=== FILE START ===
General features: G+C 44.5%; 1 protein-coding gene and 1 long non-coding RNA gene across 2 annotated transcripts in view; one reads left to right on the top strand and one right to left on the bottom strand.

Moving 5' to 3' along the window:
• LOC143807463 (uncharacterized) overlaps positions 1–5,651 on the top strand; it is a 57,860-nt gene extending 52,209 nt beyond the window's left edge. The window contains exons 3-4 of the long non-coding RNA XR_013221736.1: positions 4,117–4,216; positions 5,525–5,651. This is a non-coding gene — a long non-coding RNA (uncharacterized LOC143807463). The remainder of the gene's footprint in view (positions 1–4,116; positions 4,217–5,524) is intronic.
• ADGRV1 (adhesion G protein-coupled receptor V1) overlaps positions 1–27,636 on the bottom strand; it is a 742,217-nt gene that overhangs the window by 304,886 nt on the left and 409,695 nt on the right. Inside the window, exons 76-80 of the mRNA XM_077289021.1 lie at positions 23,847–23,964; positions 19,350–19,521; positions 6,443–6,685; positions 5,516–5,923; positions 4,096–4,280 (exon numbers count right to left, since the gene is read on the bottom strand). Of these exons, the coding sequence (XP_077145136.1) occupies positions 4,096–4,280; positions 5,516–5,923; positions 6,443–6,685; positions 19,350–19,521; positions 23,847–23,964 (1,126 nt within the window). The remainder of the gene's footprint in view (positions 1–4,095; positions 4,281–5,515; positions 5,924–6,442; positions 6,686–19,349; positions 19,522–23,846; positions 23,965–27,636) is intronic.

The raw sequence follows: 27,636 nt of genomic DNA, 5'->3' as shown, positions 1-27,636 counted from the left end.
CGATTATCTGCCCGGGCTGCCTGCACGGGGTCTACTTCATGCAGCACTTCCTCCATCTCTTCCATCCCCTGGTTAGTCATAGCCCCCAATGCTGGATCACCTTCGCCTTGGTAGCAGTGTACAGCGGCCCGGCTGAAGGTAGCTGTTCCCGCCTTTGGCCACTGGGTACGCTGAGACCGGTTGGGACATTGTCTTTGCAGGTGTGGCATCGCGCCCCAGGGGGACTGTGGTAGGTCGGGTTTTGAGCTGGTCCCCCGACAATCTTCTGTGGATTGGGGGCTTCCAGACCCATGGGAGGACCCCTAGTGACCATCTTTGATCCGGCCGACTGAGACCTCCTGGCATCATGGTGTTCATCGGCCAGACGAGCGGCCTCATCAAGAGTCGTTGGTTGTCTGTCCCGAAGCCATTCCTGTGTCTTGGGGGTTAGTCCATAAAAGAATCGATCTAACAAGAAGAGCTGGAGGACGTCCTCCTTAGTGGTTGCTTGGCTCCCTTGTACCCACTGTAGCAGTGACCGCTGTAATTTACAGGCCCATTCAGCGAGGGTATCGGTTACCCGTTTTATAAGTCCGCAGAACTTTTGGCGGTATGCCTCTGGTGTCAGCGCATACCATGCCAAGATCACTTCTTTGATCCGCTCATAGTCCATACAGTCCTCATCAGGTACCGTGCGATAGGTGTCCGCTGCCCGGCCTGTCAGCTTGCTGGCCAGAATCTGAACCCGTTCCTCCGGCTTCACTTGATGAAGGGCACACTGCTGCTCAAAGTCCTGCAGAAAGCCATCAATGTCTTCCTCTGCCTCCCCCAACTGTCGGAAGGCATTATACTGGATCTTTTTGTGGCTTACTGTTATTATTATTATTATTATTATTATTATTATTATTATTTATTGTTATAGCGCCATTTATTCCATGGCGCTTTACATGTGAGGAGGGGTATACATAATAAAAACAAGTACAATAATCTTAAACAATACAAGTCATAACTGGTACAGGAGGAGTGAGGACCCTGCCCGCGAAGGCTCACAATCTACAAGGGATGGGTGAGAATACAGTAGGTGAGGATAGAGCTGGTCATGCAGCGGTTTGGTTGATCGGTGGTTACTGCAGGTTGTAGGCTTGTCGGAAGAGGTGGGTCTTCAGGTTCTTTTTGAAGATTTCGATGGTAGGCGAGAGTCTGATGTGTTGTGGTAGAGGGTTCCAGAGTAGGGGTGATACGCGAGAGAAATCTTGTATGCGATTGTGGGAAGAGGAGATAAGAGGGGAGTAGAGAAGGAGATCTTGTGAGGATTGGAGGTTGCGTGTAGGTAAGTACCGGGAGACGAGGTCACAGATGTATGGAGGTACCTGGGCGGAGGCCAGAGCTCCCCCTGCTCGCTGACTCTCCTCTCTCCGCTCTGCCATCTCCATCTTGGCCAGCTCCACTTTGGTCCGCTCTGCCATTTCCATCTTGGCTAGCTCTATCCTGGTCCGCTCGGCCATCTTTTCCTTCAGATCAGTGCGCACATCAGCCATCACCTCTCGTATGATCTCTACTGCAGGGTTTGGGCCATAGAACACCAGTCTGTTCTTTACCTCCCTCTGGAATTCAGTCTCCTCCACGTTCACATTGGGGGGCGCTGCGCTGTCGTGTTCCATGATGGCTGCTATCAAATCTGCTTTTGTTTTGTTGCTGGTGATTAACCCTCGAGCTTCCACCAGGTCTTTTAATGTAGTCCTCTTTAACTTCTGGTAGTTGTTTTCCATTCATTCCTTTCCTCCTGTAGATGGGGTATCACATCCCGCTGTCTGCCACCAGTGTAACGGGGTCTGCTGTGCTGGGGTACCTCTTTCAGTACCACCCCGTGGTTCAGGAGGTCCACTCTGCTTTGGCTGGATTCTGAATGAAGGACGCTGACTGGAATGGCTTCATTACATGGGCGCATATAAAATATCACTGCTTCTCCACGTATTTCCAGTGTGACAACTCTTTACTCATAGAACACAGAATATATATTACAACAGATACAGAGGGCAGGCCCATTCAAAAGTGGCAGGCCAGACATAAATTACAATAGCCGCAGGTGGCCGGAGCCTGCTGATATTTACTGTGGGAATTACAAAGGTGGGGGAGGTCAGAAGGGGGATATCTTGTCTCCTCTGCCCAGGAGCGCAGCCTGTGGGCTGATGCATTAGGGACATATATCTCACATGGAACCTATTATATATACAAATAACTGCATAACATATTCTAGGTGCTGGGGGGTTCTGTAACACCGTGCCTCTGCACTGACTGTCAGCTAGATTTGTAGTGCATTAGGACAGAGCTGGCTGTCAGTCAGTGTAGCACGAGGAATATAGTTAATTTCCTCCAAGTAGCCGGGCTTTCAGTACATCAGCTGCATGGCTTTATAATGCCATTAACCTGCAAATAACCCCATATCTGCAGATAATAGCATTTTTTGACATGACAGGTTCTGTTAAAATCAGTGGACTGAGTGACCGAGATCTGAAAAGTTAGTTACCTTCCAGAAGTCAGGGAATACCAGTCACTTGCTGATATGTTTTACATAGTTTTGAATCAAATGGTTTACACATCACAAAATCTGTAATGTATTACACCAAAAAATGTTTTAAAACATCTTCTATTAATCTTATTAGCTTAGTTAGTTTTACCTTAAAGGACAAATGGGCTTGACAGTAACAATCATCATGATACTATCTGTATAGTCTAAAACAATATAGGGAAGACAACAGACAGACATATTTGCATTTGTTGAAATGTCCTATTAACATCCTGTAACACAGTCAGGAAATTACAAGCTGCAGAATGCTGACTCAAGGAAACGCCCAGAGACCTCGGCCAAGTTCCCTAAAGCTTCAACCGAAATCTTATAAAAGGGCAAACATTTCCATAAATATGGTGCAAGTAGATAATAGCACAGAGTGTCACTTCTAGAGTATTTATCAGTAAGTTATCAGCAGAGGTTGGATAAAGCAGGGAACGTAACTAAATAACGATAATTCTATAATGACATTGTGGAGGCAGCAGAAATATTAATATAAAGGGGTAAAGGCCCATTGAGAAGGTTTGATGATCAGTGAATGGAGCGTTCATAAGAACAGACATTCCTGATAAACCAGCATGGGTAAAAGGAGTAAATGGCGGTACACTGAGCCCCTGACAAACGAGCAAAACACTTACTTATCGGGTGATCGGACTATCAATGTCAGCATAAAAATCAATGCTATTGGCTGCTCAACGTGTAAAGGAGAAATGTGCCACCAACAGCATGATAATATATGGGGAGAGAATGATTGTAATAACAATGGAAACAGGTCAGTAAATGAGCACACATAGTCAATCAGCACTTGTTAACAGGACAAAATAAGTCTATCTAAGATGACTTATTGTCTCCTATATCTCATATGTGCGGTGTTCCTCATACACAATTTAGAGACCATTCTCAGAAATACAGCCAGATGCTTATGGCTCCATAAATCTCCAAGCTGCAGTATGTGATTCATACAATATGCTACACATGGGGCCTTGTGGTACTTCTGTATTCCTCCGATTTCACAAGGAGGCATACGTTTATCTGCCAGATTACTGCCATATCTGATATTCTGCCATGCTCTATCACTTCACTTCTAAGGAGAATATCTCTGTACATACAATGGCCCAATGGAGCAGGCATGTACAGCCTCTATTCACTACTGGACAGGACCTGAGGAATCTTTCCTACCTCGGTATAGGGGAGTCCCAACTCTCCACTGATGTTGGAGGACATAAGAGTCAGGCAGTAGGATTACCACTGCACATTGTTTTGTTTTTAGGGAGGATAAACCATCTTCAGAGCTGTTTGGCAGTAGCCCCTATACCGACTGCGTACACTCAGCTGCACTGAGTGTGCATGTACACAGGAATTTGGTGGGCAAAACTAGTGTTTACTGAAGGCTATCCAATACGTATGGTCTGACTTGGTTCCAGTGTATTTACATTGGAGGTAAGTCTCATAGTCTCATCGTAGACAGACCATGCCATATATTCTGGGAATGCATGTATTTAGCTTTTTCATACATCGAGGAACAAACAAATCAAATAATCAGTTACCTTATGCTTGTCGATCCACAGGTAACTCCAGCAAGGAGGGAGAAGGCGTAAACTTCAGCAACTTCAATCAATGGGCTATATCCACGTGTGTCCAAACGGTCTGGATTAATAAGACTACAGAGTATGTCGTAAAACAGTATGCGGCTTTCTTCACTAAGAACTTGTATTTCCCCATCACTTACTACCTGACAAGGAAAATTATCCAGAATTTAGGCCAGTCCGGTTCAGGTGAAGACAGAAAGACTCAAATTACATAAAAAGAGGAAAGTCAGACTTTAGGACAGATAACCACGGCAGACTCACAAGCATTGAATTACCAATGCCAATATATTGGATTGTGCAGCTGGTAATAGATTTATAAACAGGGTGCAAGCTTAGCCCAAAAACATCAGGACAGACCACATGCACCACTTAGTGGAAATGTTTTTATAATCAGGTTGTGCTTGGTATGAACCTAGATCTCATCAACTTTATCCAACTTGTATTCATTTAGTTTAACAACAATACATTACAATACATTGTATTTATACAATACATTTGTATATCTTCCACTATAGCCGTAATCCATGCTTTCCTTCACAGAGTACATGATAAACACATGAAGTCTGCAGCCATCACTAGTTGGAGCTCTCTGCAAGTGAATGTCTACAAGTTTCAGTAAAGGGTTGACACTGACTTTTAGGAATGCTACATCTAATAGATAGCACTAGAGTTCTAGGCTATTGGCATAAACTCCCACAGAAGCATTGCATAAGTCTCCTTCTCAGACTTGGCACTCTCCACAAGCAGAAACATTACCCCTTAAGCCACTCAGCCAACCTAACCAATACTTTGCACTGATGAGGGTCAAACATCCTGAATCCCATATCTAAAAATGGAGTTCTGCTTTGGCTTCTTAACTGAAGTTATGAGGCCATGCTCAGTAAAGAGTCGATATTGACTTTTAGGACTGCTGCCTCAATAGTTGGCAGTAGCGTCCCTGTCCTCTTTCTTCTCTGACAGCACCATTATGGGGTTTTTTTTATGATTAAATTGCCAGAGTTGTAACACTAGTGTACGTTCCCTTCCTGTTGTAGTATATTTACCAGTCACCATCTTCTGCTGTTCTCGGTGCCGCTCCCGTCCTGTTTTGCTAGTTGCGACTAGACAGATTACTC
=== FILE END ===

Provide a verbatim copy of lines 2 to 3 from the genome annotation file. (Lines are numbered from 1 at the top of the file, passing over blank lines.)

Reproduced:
Moving 5' to 3' along the window:
• LOC143807463 (uncharacterized) overlaps positions 1–5,651 on the top strand; it is a 57,860-nt gene extending 52,209 nt beyond the window's left edge. The window contains exons 3-4 of the long non-coding RNA XR_013221736.1: positions 4,117–4,216; positions 5,525–5,651. This is a non-coding gene — a long non-coding RNA (uncharacterized LOC143807463). The remainder of the gene's footprint in view (positions 1–4,116; positions 4,217–5,524) is intronic.